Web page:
“You were doing a dungeon a day or something?” asked Mizuki.

“I was just … I don’t know,” said Kell. He shrugged. “Coming home was a lot different from what I thought it would be. But when I went to Kiromo, that was different from what I thought it would be too, so maybe I’m just bad at knowing how things will be.”

“You really shouldn’t go into dungeons alone,” said Mizuki. “The stuff will be more than five times stronger. I’m told.”

“When you kill most things in the dungeon, you do it many times over, right?” asked Kell. “You don’t just barely kill them?”

“I mean, I guess,” said Mizuki. “Most things will die to one burst of whatever’s handy, and if their guts fall out onto the floor because I scrambled them, that’s just, uh, death, you know? Doesn’t really matter what else they have going on unless they can fight while they lose all their blood.”

“It’s like that for a wizard too,” nodded Kell. “Most things will die to a single beam of concentrated power, or a blast, or whatever else I have configured. And it’s less dangerous for wizards, because the elevation metric doesn’t take into account our mana load.”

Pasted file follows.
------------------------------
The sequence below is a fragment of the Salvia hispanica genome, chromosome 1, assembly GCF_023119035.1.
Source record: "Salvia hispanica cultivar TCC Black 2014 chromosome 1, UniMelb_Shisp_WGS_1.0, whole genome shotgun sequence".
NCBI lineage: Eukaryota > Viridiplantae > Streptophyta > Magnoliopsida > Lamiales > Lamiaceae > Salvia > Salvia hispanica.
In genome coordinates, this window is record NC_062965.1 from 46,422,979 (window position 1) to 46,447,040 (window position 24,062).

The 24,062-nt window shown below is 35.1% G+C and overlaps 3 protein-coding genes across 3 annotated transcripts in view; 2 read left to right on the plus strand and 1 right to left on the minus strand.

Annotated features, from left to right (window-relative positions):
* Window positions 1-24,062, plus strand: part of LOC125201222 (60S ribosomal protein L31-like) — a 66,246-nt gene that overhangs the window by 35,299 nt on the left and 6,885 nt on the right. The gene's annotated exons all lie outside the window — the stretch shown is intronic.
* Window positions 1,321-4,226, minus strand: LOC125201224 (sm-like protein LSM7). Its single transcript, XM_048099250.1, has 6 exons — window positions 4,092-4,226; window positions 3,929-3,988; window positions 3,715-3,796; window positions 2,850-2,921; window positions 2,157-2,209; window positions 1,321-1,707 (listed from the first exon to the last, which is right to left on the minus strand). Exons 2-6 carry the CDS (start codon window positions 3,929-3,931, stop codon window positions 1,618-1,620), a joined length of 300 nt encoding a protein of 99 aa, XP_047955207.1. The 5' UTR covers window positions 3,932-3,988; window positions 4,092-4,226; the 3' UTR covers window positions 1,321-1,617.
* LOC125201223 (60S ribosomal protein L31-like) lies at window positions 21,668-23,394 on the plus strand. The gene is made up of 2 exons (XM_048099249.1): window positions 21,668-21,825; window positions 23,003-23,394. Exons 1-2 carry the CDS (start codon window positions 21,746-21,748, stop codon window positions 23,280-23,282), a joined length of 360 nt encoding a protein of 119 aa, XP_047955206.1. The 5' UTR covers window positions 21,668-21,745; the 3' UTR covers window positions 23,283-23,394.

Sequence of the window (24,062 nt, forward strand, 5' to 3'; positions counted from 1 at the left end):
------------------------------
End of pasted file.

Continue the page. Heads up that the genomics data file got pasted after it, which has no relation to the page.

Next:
“I don’t even know what that is,” said Mizuki.

“It’s, ah, sort of the basic unit of wizardry?” he asked. “Our overall ability to have a large pool and good constructions? Though there are elements of personal skill that limit it too.”

Mizuki shook her head.

“Mana is like … a currency,” said Kell. “There are large stones that are pulled up from the ground and given out to wizards, or in some cases purchased, which is where we get our power from. We can spend that currency on either constructions, which do things on their own, or on power for the pool of available mana, which is the, or a, reservoir. So the currency ends up having ah, two sections, I guess.”

“But it doesn’t matter how much you bring into a dungeon?” asked Mizuki. “It doesn’t affect elevation?”

“You’d have to ask Alfric,” said Kell. “He’s the dungeon guy, right? Even Vertex seems to think so.”

“He would know, yeah,” said Mizuki. “You know, I never really knew all that much about wizards. We’re supposed to be mortal enemies.”

“I don’t take any of that old stuff seriously,” Kell replied with a laugh. “They did talk about it in school though, how a sorcerer could absolutely wreck a wizard without even giving it that much thought.”